Luxury has a price we all must pay

It was when the cold, fine, liquid mist descended from hidden water pipes in the ceiling of the open-air poolside restaurant to keep the diners cool that the unreality of the holidays we baby-boomers inhabit became clear.

The setting was Majorca, in a country club, and the occasion was an interlude in a hot and humid holiday.

This was not the only piece of unreality. At another hotel, exotic frozen fruit was brought to guests by the pool, in case they were too hot. Across the island, Majorca's "trading up" policy has created opportunities for luxury lifestyles.

In theory, this should make those of us in the educational baby-boomer generation happy. We are headteachers, heads of departments, advisers and teachers, and when we graduated from one of the new universities in the 1970s, we assumed that our lives would be ones of severe financial deprivation with intermittent spells of international travel, broken by menial work to earn the money to go off travelling again. We could not have expected the cool mist or the frozen fruit in our wildest dreams.

But our generation has grown to be comfortably off. It takes multiple foreign holidays, has second homes, can eat out as often as it eats in, and indulge in frequent bouts of retail therapy backed by its multiple plastic cards.

Yet overall it does not seem to be a totally happy generation. It has, in the United Kingdom, the highest divorce rate in the industrialised world.

It drinks. It seems sadly aware that the society it has created may have brought material satisfaction for itself, without a corresponding rise in human happiness.

Take holidays. Our former breaks were poor in terms of money but rich in terms of people and the experiences that they bring.

I remember covering three days on the Orient Express from Paris to Athens - not the train that is now a refuge for city yuppies but the old Orient Express where we went eight to a compartment in primitive conditions. Some of us had been ripped off by the shops around the station and had bought fruit so over-ripe that it had self-liquidised. Some of us had Brie and Camembert that had also seen better days. No matter, everyone pooled their food and everyone took from the pool what they needed.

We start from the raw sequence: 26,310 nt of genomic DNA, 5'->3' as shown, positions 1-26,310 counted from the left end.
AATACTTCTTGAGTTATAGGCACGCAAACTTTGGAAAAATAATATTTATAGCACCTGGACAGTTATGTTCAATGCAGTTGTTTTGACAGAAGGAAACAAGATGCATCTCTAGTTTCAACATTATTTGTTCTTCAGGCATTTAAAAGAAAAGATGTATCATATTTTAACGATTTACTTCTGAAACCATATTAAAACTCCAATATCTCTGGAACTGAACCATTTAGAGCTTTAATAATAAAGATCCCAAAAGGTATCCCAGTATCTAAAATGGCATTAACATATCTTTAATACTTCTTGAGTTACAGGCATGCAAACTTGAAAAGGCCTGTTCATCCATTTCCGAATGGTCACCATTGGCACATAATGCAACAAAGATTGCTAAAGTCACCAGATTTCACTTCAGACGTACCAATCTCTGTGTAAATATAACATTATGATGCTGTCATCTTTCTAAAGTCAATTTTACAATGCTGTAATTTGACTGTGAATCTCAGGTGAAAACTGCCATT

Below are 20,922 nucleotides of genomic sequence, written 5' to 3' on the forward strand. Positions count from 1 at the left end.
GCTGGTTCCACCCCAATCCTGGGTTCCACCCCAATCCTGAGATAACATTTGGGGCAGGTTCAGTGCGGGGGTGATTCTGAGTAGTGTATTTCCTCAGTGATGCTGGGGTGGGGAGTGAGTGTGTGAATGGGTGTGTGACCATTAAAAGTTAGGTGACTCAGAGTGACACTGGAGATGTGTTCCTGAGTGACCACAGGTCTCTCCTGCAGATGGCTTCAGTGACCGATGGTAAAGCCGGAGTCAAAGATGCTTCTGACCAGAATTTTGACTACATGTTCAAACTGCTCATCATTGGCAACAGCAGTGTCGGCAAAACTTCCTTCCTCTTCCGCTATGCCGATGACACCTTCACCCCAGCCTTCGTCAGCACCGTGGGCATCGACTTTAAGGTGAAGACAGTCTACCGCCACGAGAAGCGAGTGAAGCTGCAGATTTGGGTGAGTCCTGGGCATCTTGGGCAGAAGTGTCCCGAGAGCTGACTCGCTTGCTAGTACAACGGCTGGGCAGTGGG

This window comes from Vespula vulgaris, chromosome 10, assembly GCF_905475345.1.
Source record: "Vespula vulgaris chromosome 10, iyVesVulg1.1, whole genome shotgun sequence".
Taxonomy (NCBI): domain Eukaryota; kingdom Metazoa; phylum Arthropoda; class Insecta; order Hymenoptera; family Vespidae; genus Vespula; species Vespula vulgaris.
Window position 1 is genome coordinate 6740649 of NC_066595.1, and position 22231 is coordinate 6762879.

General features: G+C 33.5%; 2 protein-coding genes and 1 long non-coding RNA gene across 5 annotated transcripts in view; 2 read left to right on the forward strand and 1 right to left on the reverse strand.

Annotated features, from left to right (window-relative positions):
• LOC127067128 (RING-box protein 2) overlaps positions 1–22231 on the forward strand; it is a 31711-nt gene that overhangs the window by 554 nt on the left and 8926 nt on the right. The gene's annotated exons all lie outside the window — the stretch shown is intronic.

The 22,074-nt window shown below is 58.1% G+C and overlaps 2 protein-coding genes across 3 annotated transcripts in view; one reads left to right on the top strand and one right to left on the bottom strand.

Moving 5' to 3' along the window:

At night, people spread out into the corridors and floors in their sleeping bags, lying wherever there was space. The most undesirable place was by the toilets, from which evil-smelling liquids emerged that pooled across the floor. No matter - everyone took their turn by the toilets.

We talked. How we talked. We were from Scandinavia, the United Kingdom, France and the United States, yet with broken English we communicated.

We traded on our backgrounds, told truths that we would never tell again, were honest about what we wanted, and all parted as friends.

The baby-boomer generation simply cared about people. At my university, the class of 1971 boycotted an examination: we walked out of the exam hall after 30 minutes, when it was permitted, because we were afraid that some among us were going to do badly.

But the paradox of our generation is that while we might have cared, we have created a society which clearly does not. Income inequalities are at Victorian levels. We have messed up the environment. Spivs and bimbos fill the TV channels, egged on by a gutter press which has no international equivalent. And apparently the majority of Americans believe not in scientific creationism but that God made the world, and woman from a man's spare rib.

We hyperventilate about a threat to 10 airliners carrying British people but are complicit in the deaths of more than 100,000 Iraqi civilians. Where did it all go wrong? Maybe the unprecedented rise in living standards made us baby-boomers go soft. Maybe we allowed ourselves to be bought. Maybe we were concerned with externals - the colour of our credit cards - rather than with the people we cared about before. Maybe - sadly - when the cold fine, liquid mist descends, it is desperately hard to want to change the situation that has made this possible.

David Reynolds is professor of education at Plymouth university and lives in south Wales

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